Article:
I spent last week in Grenada and facilitated a two-day performance art workshop with Groundation Grenada. The workshop was absolutely amazing!
There were twelve very enthusiastic participants. Students, teachers, actors, models, photographers, writers, videographers and more, representing a wide age range.
The first day we were at The National Museum. I created a presentation showing as much of a variety of performance art as I could in an hour. Rather than presenting in chronological order, I went back and forth between contemporary and older examples. Sheena Rose’s recent Sweet Gossip performances in Barbados, Lorraine Ogrady as Mlle Bourgeois Noir, My Barbarian, Anna Mendieta, Michelle Isava in Trinidad, Yoko Ono and so on. I showed photos and videos. The group was very engaged and we had some compelling discussions about the topics raised in each performance as well as the methods utilized by the various performance artists. After the presentations we broke into smaller groups to plan public performance pieces for the next day. We placed topics in a bag and let a representative from each group choose. The topics in the bag were high unemployment rates; stigmatizing mental illness; domestic violence; and Grenada secondary schools expelling girls who become pregnant.
The second day we took it to the streets!
We set up in front of the Esplanade Mall on a busy day. Ayisha and Malaika from Groundation Grenada and I decided to choose a topic from the bag and create a performance as well. Our topic was the fact that if a girl becomes pregnant in secondary school in Grenada, she is expelled. The three of us dressed in school uniforms with long navy blue pleated skirts and white shirts with peter pan collars. Ayisha and Malaika stuffed their bellies to look pregnant. I carried a swaddled teddy bear to look like my baby. We walked into the plaza in front of the Esplanade Mall. It was a Friday afternoon and there were a lot of kids and adults around. We set up three metal folding chairs. To our left was a sign that read “Cast the First Stone.” In the center about five feet in front of us was a large stone. (We made sure that it was large enough that if someone did decide to “cast” it at us, it would be too heavy.) We sat there and Malaika and Ayisha rubbed their pregnant bellies. I held and rocked my baby. People began to gather around, very curious about what we were up to. There was a huge circle of people around who only continued to gather as each of our groups performed.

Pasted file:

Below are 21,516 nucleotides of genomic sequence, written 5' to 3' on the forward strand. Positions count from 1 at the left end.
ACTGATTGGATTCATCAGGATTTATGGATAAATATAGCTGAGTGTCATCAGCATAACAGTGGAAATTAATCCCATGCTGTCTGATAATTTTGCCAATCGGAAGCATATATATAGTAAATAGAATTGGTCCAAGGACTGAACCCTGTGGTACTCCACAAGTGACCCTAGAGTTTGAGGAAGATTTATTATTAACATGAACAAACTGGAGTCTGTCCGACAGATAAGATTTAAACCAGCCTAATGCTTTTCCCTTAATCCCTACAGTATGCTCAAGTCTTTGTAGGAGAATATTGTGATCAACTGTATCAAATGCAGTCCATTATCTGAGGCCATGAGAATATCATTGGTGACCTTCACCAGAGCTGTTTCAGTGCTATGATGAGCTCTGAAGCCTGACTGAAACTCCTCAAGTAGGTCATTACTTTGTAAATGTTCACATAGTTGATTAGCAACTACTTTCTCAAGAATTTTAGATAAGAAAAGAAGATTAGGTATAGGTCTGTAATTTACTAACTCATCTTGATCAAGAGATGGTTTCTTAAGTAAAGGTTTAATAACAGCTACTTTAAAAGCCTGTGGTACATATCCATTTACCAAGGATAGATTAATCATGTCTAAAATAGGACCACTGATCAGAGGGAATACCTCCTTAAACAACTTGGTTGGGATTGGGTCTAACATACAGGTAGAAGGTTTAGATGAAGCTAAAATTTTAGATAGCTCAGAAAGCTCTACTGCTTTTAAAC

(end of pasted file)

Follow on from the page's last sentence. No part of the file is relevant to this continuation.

The group that chose domestic violence was up next. The group decided to view the term domestic violence more broadly, beginning in the home with spousal abuse and child abuse, and spreading out to domestic violence as violence against the nation and on planet Earth, our collective home. The group designed elaborate costumes and props out of cardboard and acted out a scene where an oppressor dragged two people behind him, holding onto him by a long heavy metal chain.The next group’s performance was about stigmatizing mental illness. They had a table in the center with four chairs. The three performers came out in different states of eccentric dress. On their plates instead of food they were “eating” cell phones, condoms and jewelry. The one male performer in the group blew up a condom like a balloon and stuck it into the one shoulder that his t-shirt was covering. Students from the crowd came close to see what was happening. One boy sat at the free chair at the table and began interacting with the group.
The final group’s performance was about high unemployment rates. They marched out in a circle and then performed various gestures under a long black cloth, symbolizing domestic violence, neglected children and prostitution, some of the affects of high unemployment. At the end the group dropped to the floor and just lay there with their heads covered by the black cloth for about ten minutes, completely still. The crowd was riveted and when the group finally stood up from the ground, the audience cheered.
It was an exhilarating experience for all of us. It was intense to create these performances around such weighty topics. It was also a bonding experience. We took a huge risk thrusting ourselves into the public sphere and there was great reward and a feeling of camaraderie. I felt creatively rejuvenated and inspired by the entire experience and seeing what all of the workshop participants came up with. There was a certain level of freedom performing in a place where I don’t know anyone. But I also felt nervous about doing an unsanctioned performance in a public place. I couldn’t imagine how people would react. I also didn’t know if as an outsider I had a right to claim this space and comment on these issues in someone else’s country and community. Those issues remain unresolved for me, but I feel inspired to find ways to continue this kind of work wherever I am.
Infinite thanks to Groundation Grenada for inviting me and allowing me the space to share my passion for performance, as well as making my week in Grenada unforgettable.